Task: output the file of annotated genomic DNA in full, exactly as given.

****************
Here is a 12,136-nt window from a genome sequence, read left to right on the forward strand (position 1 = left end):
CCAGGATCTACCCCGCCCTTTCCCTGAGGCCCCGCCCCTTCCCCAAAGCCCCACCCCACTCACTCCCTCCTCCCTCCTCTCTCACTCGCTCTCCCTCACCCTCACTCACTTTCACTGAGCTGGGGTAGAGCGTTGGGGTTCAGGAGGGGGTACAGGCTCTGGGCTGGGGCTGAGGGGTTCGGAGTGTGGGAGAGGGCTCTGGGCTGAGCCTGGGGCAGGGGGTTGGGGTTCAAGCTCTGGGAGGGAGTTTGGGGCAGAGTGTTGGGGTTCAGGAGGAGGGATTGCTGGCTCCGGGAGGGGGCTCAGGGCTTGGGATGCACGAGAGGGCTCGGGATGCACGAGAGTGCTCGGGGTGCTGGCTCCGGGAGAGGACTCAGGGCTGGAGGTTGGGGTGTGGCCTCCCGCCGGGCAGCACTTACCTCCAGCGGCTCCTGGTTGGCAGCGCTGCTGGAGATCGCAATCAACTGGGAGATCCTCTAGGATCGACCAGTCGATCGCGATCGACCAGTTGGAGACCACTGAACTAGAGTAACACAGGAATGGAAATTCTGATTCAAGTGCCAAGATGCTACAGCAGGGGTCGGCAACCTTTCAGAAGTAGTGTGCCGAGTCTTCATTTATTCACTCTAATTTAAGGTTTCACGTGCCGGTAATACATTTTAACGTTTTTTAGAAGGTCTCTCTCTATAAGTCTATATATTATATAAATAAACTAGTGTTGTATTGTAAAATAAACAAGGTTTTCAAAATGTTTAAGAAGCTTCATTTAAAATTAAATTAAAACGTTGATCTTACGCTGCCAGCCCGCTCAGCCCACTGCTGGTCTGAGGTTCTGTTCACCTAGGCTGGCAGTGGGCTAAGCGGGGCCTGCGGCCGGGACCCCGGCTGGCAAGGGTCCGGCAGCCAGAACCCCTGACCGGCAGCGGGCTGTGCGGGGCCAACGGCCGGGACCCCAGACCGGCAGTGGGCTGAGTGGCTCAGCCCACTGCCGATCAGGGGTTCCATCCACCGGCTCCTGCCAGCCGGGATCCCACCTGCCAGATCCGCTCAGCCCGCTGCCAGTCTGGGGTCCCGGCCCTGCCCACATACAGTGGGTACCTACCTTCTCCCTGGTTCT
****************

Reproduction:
Here is a 12,136-nt window from a genome sequence, read left to right on the forward strand (position 1 = left end):
CCAGGATCTACCCCGCCCTTTCCCTGAGGCCCCGCCCCTTCCCCAAAGCCCCACCCCACTCACTCCCTCCTCCCTCCTCTCTCACTCGCTCTCCCTCACCCTCACTCACTTTCACTGAGCTGGGGTAGAGCGTTGGGGTTCAGGAGGGGGTACAGGCTCTGGGCTGGGGCTGAGGGGTTCGGAGTGTGGGAGAGGGCTCTGGGCTGAGCCTGGGGCAGGGGGTTGGGGTTCAAGCTCTGGGAGGGAGTTTGGGGCAGAGTGTTGGGGTTCAGGAGGAGGGATTGCTGGCTCCGGGAGGGGGCTCAGGGCTTGGGATGCACGAGAGGGCTCGGGATGCACGAGAGTGCTCGGGGTGCTGGCTCCGGGAGAGGACTCAGGGCTGGAGGTTGGGGTGTGGCCTCCCGCCGGGCAGCACTTACCTCCAGCGGCTCCTGGTTGGCAGCGCTGCTGGAGATCGCAATCAACTGGGAGATCCTCTAGGATCGACCAGTCGATCGCGATCGACCAGTTGGAGACCACTGAACTAGAGTAACACAGGAATGGAAATTCTGATTCAAGTGCCAAGATGCTACAGCAGGGGTCGGCAACCTTTCAGAAGTAGTGTGCCGAGTCTTCATTTATTCACTCTAATTTAAGGTTTCACGTGCCGGTAATACATTTTAACGTTTTTTAGAAGGTCTCTCTCTATAAGTCTATATATTATATAAATAAACTAGTGTTGTATTGTAAAATAAACAAGGTTTTCAAAATGTTTAAGAAGCTTCATTTAAAATTAAATTAAAACGTTGATCTTACGCTGCCAGCCCGCTCAGCCCACTGCTGGTCTGAGGTTCTGTTCACCTAGGCTGGCAGTGGGCTAAGCGGGGCCTGCGGCCGGGACCCCGGCTGGCAAGGGTCCGGCAGCCAGAACCCCTGACCGGCAGCGGGCTGTGCGGGGCCAACGGCCGGGACCCCAGACCGGCAGTGGGCTGAGTGGCTCAGCCCACTGCCGATCAGGGGTTCCATCCACCGGCTCCTGCCAGCCGGGATCCCACCTGCCAGATCCGCTCAGCCCGCTGCCAGTCTGGGGTCCCGGCCCTGCCCACATACAGTGGGTACCTACCTTCTCCCTGGTTCT